Over 40 horses at Meadowbrook Stables, the facility that Georgetown’s Club Equestrian Team uses, have contracted Equine Herpes Virus (EHV-1). One horse has died from the illness.
The facility, located in Chevy Chase, Md., is monitoring the horses’ symptoms and will remain closed through at least late April. Since Meadowbrook Stables closed March 10, Georgetown’s Club Equestrian Team has been unable to practice at the facility.
Equestrian Club co-captain Hunter Spillan (SFS ’22) said the club is currently unable to practice because the facility has to restart a 28-day quarantine cycle every time a new horse tests positive for EHV-1.
“It’s a full quarantine — horses are not being used at all right now,” Spillan told The Hoya. “It’s pretty tough because it’s my last season, and basically we’re suspended for the time being.”
EHV-1 typically causes respiratory symptoms like nasal discharge and coughing, but dozens of the horses at Meadowbrook Stables have also shown unusual neurological symptoms, Meadowbrook’s Executive Director Katrina Weinig said.
“The virus can mutate when it’s spread, and there are certain strains that can become neurologic and cause neurological symptoms, such as stumbling and disorientation,” Weinig said. “We’ve never had neurologic symptoms before.”
River, a pony at Meadowbrook Stables, was euthanized March 10 after demonstrating neurological symptoms. Later tests showed that River had EHV-1, according to a Facebook post March 18.
In an effort to mitigate the spread of EHV-1, Meadowbrook Stables quarantined their horses in 24 temporary stalls, while staff members and volunteers continue to take the horses’ temperatures, perform neurological exams and give medications multiple times per day, according to a Meadowbrook email obtained by The Hoya.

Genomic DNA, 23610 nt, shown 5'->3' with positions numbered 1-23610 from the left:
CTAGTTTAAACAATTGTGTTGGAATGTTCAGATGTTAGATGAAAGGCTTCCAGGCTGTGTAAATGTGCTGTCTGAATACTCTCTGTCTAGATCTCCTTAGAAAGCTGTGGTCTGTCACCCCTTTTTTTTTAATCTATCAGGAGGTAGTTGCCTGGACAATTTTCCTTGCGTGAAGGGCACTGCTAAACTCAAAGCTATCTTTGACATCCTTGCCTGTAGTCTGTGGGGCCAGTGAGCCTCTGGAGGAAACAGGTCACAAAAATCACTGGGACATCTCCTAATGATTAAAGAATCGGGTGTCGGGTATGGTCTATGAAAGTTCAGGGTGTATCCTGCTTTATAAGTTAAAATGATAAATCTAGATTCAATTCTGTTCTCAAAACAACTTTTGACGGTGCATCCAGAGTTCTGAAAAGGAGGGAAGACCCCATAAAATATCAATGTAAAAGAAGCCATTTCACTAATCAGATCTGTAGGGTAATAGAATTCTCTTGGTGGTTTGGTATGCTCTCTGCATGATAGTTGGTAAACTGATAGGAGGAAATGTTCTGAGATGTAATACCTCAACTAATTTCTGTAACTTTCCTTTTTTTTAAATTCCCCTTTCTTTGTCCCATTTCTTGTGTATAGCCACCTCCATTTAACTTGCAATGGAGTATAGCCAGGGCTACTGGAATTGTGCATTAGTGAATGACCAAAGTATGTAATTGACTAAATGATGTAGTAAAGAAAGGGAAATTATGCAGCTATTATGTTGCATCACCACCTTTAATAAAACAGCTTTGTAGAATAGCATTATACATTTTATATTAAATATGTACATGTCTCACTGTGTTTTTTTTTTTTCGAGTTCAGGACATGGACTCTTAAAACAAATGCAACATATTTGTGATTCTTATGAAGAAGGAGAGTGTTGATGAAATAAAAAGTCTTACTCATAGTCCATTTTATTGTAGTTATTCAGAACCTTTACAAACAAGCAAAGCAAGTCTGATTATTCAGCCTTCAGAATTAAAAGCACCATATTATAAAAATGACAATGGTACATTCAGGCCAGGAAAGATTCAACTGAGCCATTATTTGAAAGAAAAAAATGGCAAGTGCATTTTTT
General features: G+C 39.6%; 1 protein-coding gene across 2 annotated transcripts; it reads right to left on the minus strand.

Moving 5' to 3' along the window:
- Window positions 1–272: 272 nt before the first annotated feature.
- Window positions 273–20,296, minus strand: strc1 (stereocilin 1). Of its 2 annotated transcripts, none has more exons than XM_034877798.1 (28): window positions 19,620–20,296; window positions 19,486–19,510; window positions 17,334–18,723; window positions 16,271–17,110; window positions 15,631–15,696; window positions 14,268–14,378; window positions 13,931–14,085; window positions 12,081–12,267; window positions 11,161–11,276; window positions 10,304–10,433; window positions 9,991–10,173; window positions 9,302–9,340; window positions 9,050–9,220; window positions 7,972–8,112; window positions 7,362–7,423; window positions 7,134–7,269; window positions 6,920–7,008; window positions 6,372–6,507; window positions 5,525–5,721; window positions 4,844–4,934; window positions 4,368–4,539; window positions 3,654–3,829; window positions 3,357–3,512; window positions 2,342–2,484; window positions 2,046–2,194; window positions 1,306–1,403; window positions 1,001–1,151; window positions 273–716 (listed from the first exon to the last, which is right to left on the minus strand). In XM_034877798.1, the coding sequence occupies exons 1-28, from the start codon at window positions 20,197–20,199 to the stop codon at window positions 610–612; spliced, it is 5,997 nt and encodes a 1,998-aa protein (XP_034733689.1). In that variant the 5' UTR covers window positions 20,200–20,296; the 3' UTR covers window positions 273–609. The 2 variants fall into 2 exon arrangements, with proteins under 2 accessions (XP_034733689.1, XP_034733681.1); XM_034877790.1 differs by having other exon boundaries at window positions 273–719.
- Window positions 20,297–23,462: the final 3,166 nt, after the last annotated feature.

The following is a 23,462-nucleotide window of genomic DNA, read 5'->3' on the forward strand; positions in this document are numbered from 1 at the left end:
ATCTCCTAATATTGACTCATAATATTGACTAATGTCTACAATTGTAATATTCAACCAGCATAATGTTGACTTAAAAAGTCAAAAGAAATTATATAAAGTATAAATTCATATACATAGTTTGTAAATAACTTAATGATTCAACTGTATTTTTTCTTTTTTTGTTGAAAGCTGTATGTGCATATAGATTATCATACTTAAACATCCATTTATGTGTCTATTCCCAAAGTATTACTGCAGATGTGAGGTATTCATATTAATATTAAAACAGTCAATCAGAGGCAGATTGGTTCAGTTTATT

Meadowbrook Stables set up a GoFundMe fundraiser March 21 to raise donations to support the barn while it is closed and help pay for the horses’ treatment. As of April 7, the online fundraiser has reached $32,875 of its $85,000 goal.
The EHV-1 outbreak will ultimately cost Meadowbrook Stables about $150,000, according to a Meadowbrook email obtained by The Hoya. Refunding all riders for canceled lessons would cost the barn around $180,000, which could impact the facility’s ability to continue operations, the email said. As a result, the barn will not be refunding riders.
Rather than offer refunds, Meadowbrook Stables’ riders can either opt for a partial credit to be used for future lessons after the horses recover or make a charitable donation equal to the amount of their canceled lessons, according to the email.
Although EHV-1 is common in horses, with most contracting the virus before the age of two, this is the first time horses at Meadowbrook Stables have become sick with EHV-1, according to Weinig.
“We’ve had a potential exposure before and we implemented biosecurity protocols to make sure there were no sick horses and no transmission, but we had no positive cases that time,” Weinig told The Hoya.
Sofia Houts (COL ’25), a member of Georgetown’s equestrian team from California, said this is the first time she knows that horses she rides have been infected.
“The virus has been prevalent for over a year and it shut down a lot of shows in California in the fall,” Houts told The Hoya. “In the past it’s been spread at shows, so if we’ve had horses at our barn who were at a show that the virus was at, we would quarantine them in a separate space, but it never infected my barn.”
Weinig said that most of the horses are recovering well, but Meadowbrook will allow the horses to build up their fitness level after weeks of sickness before resuming the typical lesson program.
The equestrian team hopes that the horses recover quickly and that the team can resume practice soon, Spillan said.
“It’s like losing a pet or a teammate. For some of them it’s fatal, which is really upsetting and scary,” Spillan said. “As a team, we’re really rooting for them and hoping for the best, and thankfully it seems like they’re getting it under control.”